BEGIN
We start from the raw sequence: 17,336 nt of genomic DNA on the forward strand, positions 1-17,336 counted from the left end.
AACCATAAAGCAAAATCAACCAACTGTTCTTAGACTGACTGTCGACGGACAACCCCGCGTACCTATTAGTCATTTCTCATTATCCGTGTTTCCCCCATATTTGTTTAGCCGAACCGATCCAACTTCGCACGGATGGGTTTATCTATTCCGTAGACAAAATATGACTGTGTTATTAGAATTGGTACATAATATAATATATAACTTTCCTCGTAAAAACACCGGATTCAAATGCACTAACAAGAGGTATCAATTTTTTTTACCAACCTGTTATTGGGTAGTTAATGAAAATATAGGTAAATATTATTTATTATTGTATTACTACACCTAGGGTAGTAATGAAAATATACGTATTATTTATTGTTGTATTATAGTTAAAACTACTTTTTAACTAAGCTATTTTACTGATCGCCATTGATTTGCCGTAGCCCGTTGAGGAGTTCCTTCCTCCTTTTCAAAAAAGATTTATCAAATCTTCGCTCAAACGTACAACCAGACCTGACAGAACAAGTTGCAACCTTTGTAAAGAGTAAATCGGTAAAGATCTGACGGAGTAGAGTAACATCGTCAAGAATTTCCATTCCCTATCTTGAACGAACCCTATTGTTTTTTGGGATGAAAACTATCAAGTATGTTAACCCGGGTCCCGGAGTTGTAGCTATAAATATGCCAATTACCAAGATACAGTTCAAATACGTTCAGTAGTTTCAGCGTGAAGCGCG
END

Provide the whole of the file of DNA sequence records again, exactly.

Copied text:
We start from the raw sequence: 17,336 nt of genomic DNA on the forward strand, positions 1-17,336 counted from the left end.
AACCATAAAGCAAAATCAACCAACTGTTCTTAGACTGACTGTCGACGGACAACCCCGCGTACCTATTAGTCATTTCTCATTATCCGTGTTTCCCCCATATTTGTTTAGCCGAACCGATCCAACTTCGCACGGATGGGTTTATCTATTCCGTAGACAAAATATGACTGTGTTATTAGAATTGGTACATAATATAATATATAACTTTCCTCGTAAAAACACCGGATTCAAATGCACTAACAAGAGGTATCAATTTTTTTTACCAACCTGTTATTGGGTAGTTAATGAAAATATAGGTAAATATTATTTATTATTGTATTACTACACCTAGGGTAGTAATGAAAATATACGTATTATTTATTGTTGTATTATAGTTAAAACTACTTTTTAACTAAGCTATTTTACTGATCGCCATTGATTTGCCGTAGCCCGTTGAGGAGTTCCTTCCTCCTTTTCAAAAAAGATTTATCAAATCTTCGCTCAAACGTACAACCAGACCTGACAGAACAAGTTGCAACCTTTGTAAAGAGTAAATCGGTAAAGATCTGACGGAGTAGAGTAACATCGTCAAGAATTTCCATTCCCTATCTTGAACGAACCCTATTGTTTTTTGGGATGAAAACTATCAAGTATGTTAACCCGGGTCCCGGAGTTGTAGCTATAAATATGCCAATTACCAAGATACAGTTCAAATACGTTCAGTAGTTTCAGCGTGAAGCGCG